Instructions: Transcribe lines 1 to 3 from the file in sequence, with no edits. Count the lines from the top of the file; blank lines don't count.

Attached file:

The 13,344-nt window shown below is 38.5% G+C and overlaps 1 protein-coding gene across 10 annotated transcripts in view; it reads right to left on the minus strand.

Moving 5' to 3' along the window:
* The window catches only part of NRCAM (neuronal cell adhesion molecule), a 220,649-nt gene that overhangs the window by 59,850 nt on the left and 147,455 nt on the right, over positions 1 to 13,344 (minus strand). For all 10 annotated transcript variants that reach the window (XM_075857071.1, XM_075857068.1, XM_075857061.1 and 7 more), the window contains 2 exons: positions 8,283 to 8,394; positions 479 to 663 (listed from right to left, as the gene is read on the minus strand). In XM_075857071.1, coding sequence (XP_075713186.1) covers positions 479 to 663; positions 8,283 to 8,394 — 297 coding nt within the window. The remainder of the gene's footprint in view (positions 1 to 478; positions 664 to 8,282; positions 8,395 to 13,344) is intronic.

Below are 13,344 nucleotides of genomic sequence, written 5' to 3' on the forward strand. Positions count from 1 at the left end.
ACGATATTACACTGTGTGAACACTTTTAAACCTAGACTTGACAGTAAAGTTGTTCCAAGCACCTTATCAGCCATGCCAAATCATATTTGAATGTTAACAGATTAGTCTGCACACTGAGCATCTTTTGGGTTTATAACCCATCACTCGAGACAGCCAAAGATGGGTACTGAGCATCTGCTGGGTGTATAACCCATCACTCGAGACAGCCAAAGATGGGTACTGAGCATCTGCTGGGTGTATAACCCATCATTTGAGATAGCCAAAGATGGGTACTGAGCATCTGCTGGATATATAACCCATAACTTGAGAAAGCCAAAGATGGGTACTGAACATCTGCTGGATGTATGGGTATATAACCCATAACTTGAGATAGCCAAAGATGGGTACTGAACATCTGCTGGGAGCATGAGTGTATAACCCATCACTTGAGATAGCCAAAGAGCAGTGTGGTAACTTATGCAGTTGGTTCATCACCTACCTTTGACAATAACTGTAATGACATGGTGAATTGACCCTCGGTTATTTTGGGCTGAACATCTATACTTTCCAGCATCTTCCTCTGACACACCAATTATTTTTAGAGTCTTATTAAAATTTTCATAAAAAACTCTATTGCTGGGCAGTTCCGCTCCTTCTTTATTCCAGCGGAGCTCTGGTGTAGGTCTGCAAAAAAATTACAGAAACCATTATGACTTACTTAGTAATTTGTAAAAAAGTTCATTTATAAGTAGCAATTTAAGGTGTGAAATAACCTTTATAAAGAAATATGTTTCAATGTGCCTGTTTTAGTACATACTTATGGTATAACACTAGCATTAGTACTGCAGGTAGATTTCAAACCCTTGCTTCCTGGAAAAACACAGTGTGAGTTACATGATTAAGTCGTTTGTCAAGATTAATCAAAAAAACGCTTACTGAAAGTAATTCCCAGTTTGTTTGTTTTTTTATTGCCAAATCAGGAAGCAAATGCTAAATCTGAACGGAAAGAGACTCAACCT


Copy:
The 13,344-nt window shown below is 38.5% G+C and overlaps 1 protein-coding gene across 10 annotated transcripts in view; it reads right to left on the minus strand.

Moving 5' to 3' along the window:
* The window catches only part of NRCAM (neuronal cell adhesion molecule), a 220,649-nt gene that overhangs the window by 59,850 nt on the left and 147,455 nt on the right, over positions 1 to 13,344 (minus strand). For all 10 annotated transcript variants that reach the window (XM_075857071.1, XM_075857068.1, XM_075857061.1 and 7 more), the window contains 2 exons: positions 8,283 to 8,394; positions 479 to 663 (listed from right to left, as the gene is read on the minus strand). In XM_075857071.1, coding sequence (XP_075713186.1) covers positions 479 to 663; positions 8,283 to 8,394 — 297 coding nt within the window. The remainder of the gene's footprint in view (positions 1 to 478; positions 664 to 8,282; positions 8,395 to 13,344) is intronic.